Partial Transcript: I: Alright. Um, how did you come about your interest in, study of, and performance of taiko?
S: Uh, well, I was in a comparative religion and culture program after, uh, I was an undergraduate at VCU, and we went to Japan, and we were in, um, Kyoto for about ten weeks. And a friend of mine, in the group, she found out about a taiko group, and so I went with her to one of the lessons, um, and enjoyed it a lot. I went to another lesson, which was great, but we were only in that for ten weeks, um, uh, so I didn’t do taiko for a while after that until I wound up in New York City. Um, and, uh…th-there are not a lot of taiko groups i-in North America, but there are quite a few in New York City, and I wound up with one up there, and well actually with a couple up there, and I wound up performing and sometimes teaching a little bit…
S: …with [taikoza?] and, uh, [otachi taiko?], and Manhattan Taiko.
Segment Synopsis: Denvil describes his overall experience with taiko, from first exposure to teaching experience. He also talks about what he finds appealing about taiko.
Keywords: Japan; New York City; performance; taiko
Subjects: Japan.; New York (City); Performance.; Taiko (Drum ensemble)
Partial Transcript: I: So, um, would you say that your teaching of taiko is more geared to performance prep and technique, or education about the different practices of taiko, or education about taiko’s roots?
S: It’s more—it’s definitely more geared towards performance. We’re an ensemble, and, uh, the—as a matter of the just sort of the class and credit structure, the—the students are expected to perform, so there’s a lot of, um, pressure on that, um, on that front, which, I mean, I think is—I think is, uh, appropriate, though sometimes, you know, I have to do a little bit too much, um, getting ready for performances as opposed to exploring other things. Um, but all in all, I think, uh—people, uh, in the class get a good hands on experience, and I give them a little bit of, uh, history in-between about, um, where the songs come from, about how how taiko is developed. Its’s not really an academic history course, um, but I do like to throw that in, particularly because when I started out playing taiko, I had a lot of misconceptions about, like, where the songs came from. I thought all the songs were old (laughs). I though every song we were playing was like a thousand years old, and they're not. A lot—a lot of them are much, uh, more recent more recent than that, so I do try to, uh, you know, pass along what I know in those terms to the students.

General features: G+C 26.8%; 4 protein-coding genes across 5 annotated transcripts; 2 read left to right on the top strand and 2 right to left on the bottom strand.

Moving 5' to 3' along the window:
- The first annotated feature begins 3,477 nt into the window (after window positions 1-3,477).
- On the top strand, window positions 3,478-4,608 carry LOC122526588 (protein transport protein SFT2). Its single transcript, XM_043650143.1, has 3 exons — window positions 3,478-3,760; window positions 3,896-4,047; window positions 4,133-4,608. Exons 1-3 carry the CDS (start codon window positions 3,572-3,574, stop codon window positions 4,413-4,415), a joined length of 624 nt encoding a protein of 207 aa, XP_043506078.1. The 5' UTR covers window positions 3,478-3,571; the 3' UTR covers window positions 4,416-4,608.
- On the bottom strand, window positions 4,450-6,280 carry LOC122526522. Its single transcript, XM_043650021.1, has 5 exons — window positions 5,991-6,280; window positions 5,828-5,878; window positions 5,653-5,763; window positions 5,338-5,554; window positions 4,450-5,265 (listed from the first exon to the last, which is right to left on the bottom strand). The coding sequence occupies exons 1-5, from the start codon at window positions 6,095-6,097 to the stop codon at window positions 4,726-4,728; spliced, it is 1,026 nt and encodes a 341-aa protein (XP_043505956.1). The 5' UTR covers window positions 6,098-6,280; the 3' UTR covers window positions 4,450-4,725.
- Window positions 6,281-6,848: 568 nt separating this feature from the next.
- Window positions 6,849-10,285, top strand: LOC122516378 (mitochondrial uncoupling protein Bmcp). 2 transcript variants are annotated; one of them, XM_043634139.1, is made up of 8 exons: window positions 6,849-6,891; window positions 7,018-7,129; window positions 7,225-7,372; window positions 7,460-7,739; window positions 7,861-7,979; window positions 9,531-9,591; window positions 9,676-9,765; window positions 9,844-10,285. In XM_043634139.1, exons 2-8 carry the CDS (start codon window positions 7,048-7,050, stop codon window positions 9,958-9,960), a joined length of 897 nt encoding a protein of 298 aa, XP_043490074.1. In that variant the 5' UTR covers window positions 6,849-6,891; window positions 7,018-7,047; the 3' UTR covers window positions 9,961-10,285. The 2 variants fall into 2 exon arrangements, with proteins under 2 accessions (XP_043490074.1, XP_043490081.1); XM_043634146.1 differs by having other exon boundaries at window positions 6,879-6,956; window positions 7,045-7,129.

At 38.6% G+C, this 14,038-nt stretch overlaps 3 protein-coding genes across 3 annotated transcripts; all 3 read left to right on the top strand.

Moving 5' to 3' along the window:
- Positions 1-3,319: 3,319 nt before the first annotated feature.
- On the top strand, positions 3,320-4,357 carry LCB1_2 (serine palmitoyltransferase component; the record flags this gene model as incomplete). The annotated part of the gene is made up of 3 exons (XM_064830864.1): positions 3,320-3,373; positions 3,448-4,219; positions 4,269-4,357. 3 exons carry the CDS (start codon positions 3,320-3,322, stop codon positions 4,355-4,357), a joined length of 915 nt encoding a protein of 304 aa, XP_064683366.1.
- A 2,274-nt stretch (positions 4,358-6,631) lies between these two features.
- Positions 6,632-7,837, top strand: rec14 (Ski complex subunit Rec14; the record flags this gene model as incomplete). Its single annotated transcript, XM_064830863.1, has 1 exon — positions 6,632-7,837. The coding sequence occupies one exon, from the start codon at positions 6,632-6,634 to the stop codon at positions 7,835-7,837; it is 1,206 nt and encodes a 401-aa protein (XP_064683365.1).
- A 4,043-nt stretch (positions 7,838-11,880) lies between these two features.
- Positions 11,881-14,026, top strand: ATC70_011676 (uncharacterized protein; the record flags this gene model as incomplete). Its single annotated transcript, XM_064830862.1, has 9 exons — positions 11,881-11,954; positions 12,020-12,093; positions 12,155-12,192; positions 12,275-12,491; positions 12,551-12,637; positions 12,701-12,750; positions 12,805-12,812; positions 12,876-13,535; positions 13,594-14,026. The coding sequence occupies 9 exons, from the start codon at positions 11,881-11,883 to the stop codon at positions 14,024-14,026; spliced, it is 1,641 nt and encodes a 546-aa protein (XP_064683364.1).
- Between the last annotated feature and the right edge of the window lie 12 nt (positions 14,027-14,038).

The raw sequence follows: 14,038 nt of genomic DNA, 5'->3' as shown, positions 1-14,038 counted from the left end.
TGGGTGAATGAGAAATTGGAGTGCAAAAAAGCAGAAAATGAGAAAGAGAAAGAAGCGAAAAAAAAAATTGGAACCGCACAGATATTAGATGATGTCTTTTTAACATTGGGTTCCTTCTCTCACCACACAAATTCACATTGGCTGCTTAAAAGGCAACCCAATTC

Segment Synopsis: Denvil discusses which parts of taiko he focuses on when teaching at UR. He notes that his teaching is primarily focused on performance preparation and technique.
Keywords: credit structure; ensemble; history; performance; roots; taiko; technique
Subjects: History.; Music ensembles.; Performance.; Taiko (Drum ensemble); Technique
Partial Transcript: I: Um, along the same vein, some of the stuff that you were talking about, um, do you think anything about, uh, taiko as an experience, or as a field, is sacrificed when it is experienced through an academic institution like UR?
S: Um. Good question. I don’t know if that happens simply because it’s in an academic ins—it’s simply because it’s part of an academic institution. I think there are always gonna be sacrifices, um, whenever you’re teaching at anything, um, ‘cause you can’t, you know, first of all, the teacher doesn’t know everything about it, and second of all, even if they did know everything about it, there’s not—they don't have every opportunity to teach everything they know about it. Um, there prob—probably are, uh, because it’s done within the context of an ac—academic institution’s…some pressures for certain things to be taught as opposed to some—not other things. At least, at least in this context, again, it’s, uh, performance, um, requirement. And, so a lot of the teaching is geared towards that, so there’s not as much understanding of some of the history, and, um—and, since there’s only so many songs you can teach people, uh. There’s only, you know, certain—a certain number of techniques that, uh, you can teach them as well. So, there—there are some, uh, constraints that wind up applying, but I think that’s gonna happen pretty much no matter what you do. Uh, that’s a good question. I’ll have to think more about it [too].
Segment Synopsis: Denvil discusses sacrifices that could potentially be made when experience taiko through an academic institution like the University of Richmond.
Keywords: academic institution; constraints; opportunity; teach
Subjects: Institutions.; Taiko (Drum ensemble); University of Richmond.
Partial Transcript: I: So, I was curious, uh, what you think the role or importance of strength and power is in taiko.